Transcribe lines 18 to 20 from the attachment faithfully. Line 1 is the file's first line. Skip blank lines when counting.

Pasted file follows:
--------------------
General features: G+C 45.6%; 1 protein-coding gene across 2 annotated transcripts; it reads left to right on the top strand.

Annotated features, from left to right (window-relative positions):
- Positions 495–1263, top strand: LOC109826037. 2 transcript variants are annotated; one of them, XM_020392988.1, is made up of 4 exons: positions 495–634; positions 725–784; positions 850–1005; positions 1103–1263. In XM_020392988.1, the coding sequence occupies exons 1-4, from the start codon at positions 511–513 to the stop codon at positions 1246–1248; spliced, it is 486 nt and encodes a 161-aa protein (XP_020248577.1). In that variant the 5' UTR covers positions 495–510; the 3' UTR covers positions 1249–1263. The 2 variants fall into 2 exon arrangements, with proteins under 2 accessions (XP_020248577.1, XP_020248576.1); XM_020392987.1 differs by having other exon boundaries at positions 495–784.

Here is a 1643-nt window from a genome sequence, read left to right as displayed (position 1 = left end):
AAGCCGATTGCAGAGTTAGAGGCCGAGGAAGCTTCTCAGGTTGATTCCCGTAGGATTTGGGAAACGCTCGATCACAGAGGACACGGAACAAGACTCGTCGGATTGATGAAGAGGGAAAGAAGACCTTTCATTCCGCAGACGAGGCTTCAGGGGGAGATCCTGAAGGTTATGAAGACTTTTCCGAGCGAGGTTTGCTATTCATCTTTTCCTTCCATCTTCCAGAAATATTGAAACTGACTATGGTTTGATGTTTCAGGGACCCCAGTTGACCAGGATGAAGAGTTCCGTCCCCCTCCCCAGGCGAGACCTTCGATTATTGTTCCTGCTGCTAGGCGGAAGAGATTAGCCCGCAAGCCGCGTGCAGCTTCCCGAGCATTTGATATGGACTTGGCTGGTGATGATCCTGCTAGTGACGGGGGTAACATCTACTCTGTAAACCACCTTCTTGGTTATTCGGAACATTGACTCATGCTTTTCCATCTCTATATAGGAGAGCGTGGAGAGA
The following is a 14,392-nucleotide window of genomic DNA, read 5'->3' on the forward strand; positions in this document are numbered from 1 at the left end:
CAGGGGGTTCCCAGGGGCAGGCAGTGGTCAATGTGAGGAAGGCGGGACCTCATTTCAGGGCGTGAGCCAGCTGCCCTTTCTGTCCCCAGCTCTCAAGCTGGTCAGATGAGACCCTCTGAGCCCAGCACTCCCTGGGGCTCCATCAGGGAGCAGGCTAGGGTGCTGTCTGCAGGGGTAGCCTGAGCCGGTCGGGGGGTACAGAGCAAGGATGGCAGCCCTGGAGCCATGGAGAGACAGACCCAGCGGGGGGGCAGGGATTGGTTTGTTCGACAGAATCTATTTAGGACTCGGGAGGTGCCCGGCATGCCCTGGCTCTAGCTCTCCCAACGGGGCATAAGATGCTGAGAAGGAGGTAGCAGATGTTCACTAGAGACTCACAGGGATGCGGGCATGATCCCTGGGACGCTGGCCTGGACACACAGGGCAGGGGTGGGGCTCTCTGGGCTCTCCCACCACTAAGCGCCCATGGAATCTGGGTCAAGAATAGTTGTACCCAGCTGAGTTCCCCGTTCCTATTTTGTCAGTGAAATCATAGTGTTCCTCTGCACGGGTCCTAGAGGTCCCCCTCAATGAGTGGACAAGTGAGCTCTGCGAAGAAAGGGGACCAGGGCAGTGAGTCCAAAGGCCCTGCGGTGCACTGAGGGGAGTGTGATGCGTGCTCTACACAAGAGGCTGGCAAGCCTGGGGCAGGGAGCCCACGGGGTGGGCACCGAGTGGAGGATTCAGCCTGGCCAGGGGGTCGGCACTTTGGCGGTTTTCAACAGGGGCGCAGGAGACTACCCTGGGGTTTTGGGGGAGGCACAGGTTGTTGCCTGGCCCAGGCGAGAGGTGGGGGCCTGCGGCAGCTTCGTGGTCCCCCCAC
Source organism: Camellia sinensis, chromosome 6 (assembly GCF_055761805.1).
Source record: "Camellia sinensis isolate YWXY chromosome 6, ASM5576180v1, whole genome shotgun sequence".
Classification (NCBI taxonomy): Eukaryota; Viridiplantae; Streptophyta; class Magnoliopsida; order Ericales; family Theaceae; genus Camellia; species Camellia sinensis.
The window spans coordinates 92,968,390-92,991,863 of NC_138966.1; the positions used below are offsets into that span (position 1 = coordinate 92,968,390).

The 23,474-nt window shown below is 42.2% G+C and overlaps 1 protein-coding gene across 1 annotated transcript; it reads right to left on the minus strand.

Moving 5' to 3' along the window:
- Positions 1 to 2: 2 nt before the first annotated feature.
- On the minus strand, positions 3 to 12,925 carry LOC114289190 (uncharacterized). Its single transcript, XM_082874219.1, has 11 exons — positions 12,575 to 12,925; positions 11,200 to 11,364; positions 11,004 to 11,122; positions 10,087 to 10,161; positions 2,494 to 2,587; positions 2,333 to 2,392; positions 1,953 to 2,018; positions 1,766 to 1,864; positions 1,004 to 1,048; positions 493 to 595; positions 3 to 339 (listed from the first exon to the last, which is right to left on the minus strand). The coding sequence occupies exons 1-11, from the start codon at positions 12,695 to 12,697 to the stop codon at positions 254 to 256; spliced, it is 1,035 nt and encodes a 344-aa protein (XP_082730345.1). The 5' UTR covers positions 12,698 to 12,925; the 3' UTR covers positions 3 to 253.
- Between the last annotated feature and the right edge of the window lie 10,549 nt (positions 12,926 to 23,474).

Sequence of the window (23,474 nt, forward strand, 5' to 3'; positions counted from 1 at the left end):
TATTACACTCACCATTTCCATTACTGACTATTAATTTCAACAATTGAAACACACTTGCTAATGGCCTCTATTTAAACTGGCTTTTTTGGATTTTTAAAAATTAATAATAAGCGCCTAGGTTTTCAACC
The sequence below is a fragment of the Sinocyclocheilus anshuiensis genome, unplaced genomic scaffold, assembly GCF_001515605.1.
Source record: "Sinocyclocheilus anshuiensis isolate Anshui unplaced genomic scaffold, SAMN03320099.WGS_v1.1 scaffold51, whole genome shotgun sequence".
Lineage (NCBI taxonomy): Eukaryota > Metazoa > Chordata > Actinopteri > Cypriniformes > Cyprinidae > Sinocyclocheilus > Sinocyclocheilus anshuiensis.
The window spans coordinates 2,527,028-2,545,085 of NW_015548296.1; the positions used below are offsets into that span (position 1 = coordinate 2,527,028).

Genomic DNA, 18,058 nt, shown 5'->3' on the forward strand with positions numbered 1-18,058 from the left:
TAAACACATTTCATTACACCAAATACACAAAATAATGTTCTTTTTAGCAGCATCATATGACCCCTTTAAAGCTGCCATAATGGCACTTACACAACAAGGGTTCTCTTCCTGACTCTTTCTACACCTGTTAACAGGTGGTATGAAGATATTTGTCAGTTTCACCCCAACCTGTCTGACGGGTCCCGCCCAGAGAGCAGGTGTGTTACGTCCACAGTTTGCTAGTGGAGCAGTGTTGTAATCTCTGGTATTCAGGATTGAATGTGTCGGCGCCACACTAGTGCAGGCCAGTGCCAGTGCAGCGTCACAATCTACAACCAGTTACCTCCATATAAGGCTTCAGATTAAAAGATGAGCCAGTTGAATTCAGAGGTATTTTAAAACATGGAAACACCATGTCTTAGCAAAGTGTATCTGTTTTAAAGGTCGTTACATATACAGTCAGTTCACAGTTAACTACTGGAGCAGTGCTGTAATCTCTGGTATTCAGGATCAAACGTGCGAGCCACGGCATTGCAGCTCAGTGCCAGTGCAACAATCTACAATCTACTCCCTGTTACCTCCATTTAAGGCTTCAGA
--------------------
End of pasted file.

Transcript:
TATTACACTCACCATTTCCATTACTGACTATTAATTTCAACAATTGAAACACACTTGCTAATGGCCTCTATTTAAACTGGCTTTTTTGGATTTTTAAAAATTAATAATAAGCGCCTAGGTTTTCAACC
The sequence below is a fragment of the Sinocyclocheilus anshuiensis genome, unplaced genomic scaffold, assembly GCF_001515605.1.
Source record: "Sinocyclocheilus anshuiensis isolate Anshui unplaced genomic scaffold, SAMN03320099.WGS_v1.1 scaffold51, whole genome shotgun sequence".